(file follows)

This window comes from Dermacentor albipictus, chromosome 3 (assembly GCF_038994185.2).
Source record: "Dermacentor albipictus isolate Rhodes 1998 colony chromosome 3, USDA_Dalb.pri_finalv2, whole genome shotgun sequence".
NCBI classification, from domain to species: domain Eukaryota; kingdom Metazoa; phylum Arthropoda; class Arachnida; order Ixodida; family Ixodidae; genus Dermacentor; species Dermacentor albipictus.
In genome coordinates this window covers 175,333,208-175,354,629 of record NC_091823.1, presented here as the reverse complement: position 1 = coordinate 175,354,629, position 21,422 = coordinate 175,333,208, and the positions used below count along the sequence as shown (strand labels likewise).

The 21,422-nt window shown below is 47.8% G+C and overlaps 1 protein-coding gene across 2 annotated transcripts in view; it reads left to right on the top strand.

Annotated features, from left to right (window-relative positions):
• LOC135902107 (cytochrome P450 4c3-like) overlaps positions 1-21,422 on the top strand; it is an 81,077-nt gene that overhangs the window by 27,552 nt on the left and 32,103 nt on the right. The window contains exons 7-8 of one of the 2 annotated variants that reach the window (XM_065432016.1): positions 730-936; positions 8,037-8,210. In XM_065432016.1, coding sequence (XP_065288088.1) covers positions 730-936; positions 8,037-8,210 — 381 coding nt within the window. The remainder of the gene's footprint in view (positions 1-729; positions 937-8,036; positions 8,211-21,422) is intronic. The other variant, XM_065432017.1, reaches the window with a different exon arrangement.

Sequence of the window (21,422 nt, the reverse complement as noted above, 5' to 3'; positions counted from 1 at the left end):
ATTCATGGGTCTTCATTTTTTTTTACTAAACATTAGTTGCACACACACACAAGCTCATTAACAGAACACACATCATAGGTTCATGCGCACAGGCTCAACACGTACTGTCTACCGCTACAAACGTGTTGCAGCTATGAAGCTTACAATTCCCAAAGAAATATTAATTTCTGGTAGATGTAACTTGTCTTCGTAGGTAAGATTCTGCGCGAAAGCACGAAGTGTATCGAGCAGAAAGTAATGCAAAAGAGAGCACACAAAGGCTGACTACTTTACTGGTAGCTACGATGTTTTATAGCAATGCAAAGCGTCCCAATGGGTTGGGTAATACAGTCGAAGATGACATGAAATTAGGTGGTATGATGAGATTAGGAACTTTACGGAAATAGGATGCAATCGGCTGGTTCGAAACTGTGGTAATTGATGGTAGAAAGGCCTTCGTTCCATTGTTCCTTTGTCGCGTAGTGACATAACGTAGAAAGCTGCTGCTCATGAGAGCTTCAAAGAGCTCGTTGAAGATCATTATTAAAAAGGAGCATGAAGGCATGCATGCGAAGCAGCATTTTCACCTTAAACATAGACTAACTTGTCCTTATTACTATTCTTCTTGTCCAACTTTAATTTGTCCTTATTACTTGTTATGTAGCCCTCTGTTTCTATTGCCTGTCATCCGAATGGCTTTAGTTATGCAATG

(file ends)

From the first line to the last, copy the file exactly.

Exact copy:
This window comes from Dermacentor albipictus, chromosome 3 (assembly GCF_038994185.2).
Source record: "Dermacentor albipictus isolate Rhodes 1998 colony chromosome 3, USDA_Dalb.pri_finalv2, whole genome shotgun sequence".
NCBI classification, from domain to species: domain Eukaryota; kingdom Metazoa; phylum Arthropoda; class Arachnida; order Ixodida; family Ixodidae; genus Dermacentor; species Dermacentor albipictus.
In genome coordinates this window covers 175,333,208-175,354,629 of record NC_091823.1, presented here as the reverse complement: position 1 = coordinate 175,354,629, position 21,422 = coordinate 175,333,208, and the positions used below count along the sequence as shown (strand labels likewise).

The 21,422-nt window shown below is 47.8% G+C and overlaps 1 protein-coding gene across 2 annotated transcripts in view; it reads left to right on the top strand.

Annotated features, from left to right (window-relative positions):
• LOC135902107 (cytochrome P450 4c3-like) overlaps positions 1-21,422 on the top strand; it is an 81,077-nt gene that overhangs the window by 27,552 nt on the left and 32,103 nt on the right. The window contains exons 7-8 of one of the 2 annotated variants that reach the window (XM_065432016.1): positions 730-936; positions 8,037-8,210. In XM_065432016.1, coding sequence (XP_065288088.1) covers positions 730-936; positions 8,037-8,210 — 381 coding nt within the window. The remainder of the gene's footprint in view (positions 1-729; positions 937-8,036; positions 8,211-21,422) is intronic. The other variant, XM_065432017.1, reaches the window with a different exon arrangement.

Sequence of the window (21,422 nt, the reverse complement as noted above, 5' to 3'; positions counted from 1 at the left end):
ATTCATGGGTCTTCATTTTTTTTTACTAAACATTAGTTGCACACACACACAAGCTCATTAACAGAACACACATCATAGGTTCATGCGCACAGGCTCAACACGTACTGTCTACCGCTACAAACGTGTTGCAGCTATGAAGCTTACAATTCCCAAAGAAATATTAATTTCTGGTAGATGTAACTTGTCTTCGTAGGTAAGATTCTGCGCGAAAGCACGAAGTGTATCGAGCAGAAAGTAATGCAAAAGAGAGCACACAAAGGCTGACTACTTTACTGGTAGCTACGATGTTTTATAGCAATGCAAAGCGTCCCAATGGGTTGGGTAATACAGTCGAAGATGACATGAAATTAGGTGGTATGATGAGATTAGGAACTTTACGGAAATAGGATGCAATCGGCTGGTTCGAAACTGTGGTAATTGATGGTAGAAAGGCCTTCGTTCCATTGTTCCTTTGTCGCGTAGTGACATAACGTAGAAAGCTGCTGCTCATGAGAGCTTCAAAGAGCTCGTTGAAGATCATTATTAAAAAGGAGCATGAAGGCATGCATGCGAAGCAGCATTTTCACCTTAAACATAGACTAACTTGTCCTTATTACTATTCTTCTTGTCCAACTTTAATTTGTCCTTATTACTTGTTATGTAGCCCTCTGTTTCTATTGCCTGTCATCCGAATGGCTTTAGTTATGCAATG